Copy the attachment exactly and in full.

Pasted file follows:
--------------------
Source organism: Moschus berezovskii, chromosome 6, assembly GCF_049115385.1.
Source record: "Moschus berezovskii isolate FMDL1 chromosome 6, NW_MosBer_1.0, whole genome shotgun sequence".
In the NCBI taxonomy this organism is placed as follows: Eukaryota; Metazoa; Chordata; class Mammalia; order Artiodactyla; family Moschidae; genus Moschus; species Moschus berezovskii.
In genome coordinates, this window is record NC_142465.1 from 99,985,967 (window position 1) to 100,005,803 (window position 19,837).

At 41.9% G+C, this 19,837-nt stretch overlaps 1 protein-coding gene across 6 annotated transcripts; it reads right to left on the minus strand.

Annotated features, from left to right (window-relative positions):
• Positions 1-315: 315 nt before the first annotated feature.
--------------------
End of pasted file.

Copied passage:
Source organism: Moschus berezovskii, chromosome 6, assembly GCF_049115385.1.
Source record: "Moschus berezovskii isolate FMDL1 chromosome 6, NW_MosBer_1.0, whole genome shotgun sequence".
In the NCBI taxonomy this organism is placed as follows: Eukaryota; Metazoa; Chordata; class Mammalia; order Artiodactyla; family Moschidae; genus Moschus; species Moschus berezovskii.
In genome coordinates, this window is record NC_142465.1 from 99,985,967 (window position 1) to 100,005,803 (window position 19,837).

At 41.9% G+C, this 19,837-nt stretch overlaps 1 protein-coding gene across 6 annotated transcripts; it reads right to left on the minus strand.

Annotated features, from left to right (window-relative positions):
• Positions 1-315: 315 nt before the first annotated feature.